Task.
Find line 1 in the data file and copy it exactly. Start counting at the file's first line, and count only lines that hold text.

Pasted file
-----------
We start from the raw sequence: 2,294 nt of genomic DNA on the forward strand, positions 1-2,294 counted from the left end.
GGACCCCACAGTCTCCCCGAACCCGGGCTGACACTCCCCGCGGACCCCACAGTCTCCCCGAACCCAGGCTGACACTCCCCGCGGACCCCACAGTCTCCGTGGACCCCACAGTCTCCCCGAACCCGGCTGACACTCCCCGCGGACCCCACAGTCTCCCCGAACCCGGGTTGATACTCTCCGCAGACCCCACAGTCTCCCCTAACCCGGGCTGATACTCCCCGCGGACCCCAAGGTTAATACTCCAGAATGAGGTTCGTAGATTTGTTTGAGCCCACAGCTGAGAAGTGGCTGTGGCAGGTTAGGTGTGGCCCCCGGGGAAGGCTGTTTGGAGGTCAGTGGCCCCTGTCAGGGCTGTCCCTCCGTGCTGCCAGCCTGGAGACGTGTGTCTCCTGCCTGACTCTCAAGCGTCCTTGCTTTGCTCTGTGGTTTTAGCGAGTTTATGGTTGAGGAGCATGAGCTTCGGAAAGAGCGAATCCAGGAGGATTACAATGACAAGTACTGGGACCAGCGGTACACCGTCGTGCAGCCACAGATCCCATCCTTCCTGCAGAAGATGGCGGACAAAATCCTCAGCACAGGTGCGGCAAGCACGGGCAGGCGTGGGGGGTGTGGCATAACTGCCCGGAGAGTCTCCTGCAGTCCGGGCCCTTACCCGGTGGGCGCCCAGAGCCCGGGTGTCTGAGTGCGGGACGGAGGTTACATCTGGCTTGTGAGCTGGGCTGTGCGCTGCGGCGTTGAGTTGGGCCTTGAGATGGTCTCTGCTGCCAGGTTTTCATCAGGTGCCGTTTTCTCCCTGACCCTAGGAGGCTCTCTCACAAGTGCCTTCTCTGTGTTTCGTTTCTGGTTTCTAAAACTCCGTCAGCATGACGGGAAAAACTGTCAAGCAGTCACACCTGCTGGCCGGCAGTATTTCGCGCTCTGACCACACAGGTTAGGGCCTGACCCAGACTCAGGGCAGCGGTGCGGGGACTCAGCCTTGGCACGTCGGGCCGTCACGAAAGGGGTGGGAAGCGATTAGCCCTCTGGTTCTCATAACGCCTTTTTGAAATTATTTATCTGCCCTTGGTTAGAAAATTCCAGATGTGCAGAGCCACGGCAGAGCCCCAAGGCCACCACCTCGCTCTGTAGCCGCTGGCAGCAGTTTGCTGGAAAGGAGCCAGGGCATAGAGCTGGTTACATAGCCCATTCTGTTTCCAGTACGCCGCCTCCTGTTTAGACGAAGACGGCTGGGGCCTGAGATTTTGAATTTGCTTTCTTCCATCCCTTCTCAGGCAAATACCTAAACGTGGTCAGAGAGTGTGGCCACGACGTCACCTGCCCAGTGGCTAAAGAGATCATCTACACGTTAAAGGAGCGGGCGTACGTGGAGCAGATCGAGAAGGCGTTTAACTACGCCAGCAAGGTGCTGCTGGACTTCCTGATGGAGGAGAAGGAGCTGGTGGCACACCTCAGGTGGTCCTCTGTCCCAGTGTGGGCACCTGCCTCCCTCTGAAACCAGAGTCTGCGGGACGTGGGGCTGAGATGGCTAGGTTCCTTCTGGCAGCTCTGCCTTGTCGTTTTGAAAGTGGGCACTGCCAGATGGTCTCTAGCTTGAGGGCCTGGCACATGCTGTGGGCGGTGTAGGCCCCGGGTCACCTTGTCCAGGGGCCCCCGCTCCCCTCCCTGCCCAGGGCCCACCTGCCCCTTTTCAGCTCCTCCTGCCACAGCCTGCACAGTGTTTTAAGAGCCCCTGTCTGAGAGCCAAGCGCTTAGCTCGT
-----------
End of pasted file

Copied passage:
We start from the raw sequence: 2,294 nt of genomic DNA on the forward strand, positions 1-2,294 counted from the left end.